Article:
Traditionally CT scanners have been used for the noninvasive diagnosis of cardiovascular disease. In a major upgrade, Torrance Memorial will be acquiring a CT scanner that goes well beyond diagnosing and evaluating aortic stenosis (narrowing of the aortic valve). This new technology can identify different types of plaque, assess blood flow through the heart and even evaluate the molecular processes causing coronary atherosclerosis (hardening and narrowing of the arteries).

10. A Level III NICU That Keeps Our Tiniest Patients Close to Home

Torrance Memorial has made ongoing investments to provide advanced methods of care to sick infants in its level III neonatal intensive care unit (NICU).

  • High-frequency ventilators to rescue infants experiencing respiratory failure on a conventional ventilator
  • Noninvasive (nasal) mechanical ventilation, which has been shown to reduce long-term lung problems and shorten hospital stays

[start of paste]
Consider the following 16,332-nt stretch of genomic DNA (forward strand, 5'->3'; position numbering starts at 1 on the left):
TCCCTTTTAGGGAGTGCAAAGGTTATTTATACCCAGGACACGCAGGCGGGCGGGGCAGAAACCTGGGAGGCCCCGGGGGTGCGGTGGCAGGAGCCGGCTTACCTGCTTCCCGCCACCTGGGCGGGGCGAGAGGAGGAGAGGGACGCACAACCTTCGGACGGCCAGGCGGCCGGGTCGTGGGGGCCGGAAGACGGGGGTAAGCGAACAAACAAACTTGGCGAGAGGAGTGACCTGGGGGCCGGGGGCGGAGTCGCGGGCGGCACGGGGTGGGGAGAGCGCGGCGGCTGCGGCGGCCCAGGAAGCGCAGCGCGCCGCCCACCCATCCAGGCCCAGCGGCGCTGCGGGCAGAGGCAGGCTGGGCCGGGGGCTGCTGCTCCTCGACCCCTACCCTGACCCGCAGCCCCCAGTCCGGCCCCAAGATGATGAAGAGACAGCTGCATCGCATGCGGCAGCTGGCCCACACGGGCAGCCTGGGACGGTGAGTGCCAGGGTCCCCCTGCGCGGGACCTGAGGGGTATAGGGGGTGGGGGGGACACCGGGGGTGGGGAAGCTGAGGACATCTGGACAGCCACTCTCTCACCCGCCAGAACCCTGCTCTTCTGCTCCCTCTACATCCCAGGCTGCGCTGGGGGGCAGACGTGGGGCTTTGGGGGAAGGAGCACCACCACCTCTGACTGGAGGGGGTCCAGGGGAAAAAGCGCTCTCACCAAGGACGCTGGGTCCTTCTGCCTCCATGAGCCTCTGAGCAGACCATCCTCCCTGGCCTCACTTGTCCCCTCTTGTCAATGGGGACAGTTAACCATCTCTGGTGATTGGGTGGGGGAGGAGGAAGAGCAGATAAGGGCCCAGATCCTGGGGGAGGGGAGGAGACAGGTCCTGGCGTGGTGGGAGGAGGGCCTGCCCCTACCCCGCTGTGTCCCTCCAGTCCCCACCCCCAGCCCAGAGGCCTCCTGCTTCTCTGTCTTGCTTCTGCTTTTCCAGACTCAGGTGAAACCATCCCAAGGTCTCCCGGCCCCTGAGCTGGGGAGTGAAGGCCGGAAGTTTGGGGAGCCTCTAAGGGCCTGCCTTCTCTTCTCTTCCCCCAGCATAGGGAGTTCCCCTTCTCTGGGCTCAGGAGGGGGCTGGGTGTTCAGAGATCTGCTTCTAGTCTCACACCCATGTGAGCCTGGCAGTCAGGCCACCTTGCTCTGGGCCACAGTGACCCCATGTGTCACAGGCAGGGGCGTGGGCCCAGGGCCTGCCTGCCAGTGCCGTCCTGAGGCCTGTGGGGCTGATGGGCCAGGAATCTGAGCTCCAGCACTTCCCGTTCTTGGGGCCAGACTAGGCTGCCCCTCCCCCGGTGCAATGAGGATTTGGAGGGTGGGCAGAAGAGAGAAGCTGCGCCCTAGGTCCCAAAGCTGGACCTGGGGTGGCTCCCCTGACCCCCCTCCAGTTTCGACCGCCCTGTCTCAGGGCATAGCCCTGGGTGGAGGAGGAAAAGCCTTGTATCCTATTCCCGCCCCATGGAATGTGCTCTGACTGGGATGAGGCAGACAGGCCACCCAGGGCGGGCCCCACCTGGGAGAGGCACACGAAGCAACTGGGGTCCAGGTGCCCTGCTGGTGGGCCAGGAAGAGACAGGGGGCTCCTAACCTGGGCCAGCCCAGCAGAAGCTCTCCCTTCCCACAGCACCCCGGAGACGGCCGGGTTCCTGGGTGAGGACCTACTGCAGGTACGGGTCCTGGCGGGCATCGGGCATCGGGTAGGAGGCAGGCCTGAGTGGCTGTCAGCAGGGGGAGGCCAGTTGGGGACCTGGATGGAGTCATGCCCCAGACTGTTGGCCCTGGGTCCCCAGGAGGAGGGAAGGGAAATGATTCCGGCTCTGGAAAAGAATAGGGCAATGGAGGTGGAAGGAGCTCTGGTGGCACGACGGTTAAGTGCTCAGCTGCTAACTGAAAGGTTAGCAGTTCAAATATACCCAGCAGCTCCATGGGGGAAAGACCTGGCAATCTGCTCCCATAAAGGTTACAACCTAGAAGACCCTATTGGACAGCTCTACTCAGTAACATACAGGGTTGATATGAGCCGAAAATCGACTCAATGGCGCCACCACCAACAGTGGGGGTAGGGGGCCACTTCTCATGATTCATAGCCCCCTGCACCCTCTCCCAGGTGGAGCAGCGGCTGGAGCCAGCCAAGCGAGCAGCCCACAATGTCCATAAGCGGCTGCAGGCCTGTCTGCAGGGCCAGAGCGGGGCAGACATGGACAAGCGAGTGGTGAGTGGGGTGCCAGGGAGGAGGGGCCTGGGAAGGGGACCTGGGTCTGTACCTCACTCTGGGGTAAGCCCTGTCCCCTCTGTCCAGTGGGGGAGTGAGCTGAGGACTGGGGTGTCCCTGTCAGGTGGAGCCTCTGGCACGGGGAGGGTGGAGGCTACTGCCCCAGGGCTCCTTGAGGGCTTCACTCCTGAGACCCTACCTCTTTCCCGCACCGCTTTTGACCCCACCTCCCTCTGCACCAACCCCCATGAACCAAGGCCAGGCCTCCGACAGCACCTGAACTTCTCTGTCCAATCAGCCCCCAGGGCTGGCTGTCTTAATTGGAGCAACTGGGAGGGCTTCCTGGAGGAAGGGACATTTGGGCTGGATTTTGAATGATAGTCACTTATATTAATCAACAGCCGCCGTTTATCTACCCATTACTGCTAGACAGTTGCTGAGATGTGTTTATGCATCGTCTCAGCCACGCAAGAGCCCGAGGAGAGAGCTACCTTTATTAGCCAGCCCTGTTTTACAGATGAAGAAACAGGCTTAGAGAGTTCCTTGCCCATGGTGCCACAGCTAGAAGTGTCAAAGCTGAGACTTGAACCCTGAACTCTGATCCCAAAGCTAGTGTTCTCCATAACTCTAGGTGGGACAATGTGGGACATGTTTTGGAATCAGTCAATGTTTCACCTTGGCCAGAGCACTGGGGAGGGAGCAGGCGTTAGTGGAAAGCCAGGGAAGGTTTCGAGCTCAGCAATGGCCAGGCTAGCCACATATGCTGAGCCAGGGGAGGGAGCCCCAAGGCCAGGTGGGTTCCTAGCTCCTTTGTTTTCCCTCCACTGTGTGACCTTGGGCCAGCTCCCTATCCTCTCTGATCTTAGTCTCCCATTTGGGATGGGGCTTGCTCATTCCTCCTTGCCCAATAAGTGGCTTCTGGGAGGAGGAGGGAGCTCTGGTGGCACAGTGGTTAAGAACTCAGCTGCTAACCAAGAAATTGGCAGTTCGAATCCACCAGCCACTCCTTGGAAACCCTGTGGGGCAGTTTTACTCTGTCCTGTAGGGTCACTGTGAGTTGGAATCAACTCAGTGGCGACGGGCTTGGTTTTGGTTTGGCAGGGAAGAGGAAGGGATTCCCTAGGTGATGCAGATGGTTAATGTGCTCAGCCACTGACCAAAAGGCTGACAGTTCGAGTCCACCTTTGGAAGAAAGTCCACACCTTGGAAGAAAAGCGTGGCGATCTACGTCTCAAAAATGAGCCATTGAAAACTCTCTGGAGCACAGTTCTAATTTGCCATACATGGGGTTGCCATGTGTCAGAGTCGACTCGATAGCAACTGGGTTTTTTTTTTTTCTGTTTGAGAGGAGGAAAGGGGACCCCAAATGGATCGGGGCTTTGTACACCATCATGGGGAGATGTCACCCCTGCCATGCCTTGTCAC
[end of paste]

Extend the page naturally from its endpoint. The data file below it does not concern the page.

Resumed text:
• Inhaled nitric oxide therapy (INO) for newborns experiencing severe respiratory distress syndrome and severe respiratory failure not responsive to conventional ventilator care
  • Therapeutic hypothermia (whole-body cooling) for newborns who have experienced severe fetal distress and are at risk for brain damage

Additionally the recent NICU renovation offers 23 private rooms, each fully equipped to provide a complete range of newborn intensive care and each large enough to accommodate the baby’s family. These private rooms provide babies and their families with a quiet, controlled environment, leading to better outcomes for sick or premature infants.

The NICU rooms include a webcam system that continuously streams live video of the baby 24/7 so parents can check in anytime. This allows parents to introduce the new baby to siblings who may be too young to visit the NICU or to out-of-town family members.

Written by Michelle Abt